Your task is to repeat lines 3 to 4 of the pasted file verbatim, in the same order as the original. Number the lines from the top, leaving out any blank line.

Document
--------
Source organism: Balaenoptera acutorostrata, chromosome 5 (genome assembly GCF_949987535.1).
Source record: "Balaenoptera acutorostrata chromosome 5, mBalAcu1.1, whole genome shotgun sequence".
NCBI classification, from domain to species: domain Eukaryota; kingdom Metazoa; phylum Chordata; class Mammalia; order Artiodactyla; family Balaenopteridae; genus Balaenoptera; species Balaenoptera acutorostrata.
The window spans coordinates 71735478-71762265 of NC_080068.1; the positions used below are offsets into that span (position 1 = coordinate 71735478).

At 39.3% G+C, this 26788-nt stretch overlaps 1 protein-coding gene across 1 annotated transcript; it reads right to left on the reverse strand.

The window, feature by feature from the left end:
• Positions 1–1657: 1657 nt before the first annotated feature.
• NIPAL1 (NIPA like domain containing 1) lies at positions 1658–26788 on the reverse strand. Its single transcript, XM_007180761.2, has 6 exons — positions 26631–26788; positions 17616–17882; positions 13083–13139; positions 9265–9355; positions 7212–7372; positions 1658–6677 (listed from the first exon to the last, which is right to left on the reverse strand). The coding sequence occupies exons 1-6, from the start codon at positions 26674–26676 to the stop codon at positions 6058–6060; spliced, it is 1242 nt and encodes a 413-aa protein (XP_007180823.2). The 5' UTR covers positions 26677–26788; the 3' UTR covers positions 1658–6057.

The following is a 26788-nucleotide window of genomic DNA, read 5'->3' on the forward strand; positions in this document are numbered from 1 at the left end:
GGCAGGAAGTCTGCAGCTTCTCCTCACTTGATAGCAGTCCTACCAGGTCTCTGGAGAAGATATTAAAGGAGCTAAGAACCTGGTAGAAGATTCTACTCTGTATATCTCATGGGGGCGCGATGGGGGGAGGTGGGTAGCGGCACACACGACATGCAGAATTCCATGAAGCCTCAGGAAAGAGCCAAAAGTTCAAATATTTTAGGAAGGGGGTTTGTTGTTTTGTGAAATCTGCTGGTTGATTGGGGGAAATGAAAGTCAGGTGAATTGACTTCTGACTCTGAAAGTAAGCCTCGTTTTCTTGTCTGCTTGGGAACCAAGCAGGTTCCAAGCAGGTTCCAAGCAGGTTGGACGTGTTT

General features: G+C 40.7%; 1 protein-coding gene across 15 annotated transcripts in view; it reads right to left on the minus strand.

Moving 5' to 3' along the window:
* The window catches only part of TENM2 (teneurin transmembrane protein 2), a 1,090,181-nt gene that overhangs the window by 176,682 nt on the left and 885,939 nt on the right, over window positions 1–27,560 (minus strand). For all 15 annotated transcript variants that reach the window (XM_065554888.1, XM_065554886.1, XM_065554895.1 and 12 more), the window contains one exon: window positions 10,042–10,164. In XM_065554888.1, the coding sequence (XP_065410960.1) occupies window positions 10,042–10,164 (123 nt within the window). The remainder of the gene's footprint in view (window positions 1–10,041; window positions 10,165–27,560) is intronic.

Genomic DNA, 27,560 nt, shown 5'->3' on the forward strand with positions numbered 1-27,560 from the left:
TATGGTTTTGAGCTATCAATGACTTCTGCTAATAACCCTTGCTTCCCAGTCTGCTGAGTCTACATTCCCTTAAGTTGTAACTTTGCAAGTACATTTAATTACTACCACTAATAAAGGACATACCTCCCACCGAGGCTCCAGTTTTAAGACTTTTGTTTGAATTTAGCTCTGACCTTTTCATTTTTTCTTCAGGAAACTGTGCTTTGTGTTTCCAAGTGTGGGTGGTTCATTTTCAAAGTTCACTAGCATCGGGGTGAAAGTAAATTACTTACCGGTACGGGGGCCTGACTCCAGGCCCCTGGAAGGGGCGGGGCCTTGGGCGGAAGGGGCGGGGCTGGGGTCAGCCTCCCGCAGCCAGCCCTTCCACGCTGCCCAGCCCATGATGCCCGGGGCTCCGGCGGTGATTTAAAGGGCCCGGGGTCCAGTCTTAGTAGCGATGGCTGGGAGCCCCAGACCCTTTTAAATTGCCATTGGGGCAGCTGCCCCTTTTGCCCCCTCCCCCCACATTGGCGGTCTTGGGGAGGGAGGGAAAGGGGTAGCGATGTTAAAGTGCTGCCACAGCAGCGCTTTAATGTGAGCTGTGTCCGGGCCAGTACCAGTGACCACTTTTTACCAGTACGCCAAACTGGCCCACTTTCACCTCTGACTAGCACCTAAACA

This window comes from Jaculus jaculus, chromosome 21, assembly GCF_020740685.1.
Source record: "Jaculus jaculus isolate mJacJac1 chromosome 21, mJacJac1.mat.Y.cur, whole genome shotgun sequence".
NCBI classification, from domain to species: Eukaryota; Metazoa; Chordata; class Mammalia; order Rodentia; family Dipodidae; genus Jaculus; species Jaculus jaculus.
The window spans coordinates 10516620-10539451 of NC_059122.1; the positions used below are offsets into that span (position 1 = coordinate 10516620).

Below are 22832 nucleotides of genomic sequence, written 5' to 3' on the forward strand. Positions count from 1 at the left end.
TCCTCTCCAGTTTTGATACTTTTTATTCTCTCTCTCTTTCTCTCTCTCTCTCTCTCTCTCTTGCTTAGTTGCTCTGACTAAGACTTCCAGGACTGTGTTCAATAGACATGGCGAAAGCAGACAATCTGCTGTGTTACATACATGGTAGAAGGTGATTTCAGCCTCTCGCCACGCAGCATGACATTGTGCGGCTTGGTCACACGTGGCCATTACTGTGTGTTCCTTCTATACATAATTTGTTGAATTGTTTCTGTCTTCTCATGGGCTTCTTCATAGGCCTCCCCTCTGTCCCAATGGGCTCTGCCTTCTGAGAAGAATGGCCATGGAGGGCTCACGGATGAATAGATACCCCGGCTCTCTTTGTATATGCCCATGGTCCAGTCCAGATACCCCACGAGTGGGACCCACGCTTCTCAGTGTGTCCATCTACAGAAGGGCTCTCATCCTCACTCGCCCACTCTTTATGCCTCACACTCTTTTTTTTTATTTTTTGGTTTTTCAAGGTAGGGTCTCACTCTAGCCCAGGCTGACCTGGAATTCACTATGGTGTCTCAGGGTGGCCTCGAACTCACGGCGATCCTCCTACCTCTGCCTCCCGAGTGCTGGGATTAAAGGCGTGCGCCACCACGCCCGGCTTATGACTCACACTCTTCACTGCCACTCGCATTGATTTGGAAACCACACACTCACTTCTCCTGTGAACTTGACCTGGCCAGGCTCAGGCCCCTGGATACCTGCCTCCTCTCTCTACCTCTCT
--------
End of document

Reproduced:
NCBI classification, from domain to species: domain Eukaryota; kingdom Metazoa; phylum Chordata; class Mammalia; order Artiodactyla; family Balaenopteridae; genus Balaenoptera; species Balaenoptera acutorostrata.
The window spans coordinates 71735478-71762265 of NC_080068.1; the positions used below are offsets into that span (position 1 = coordinate 71735478).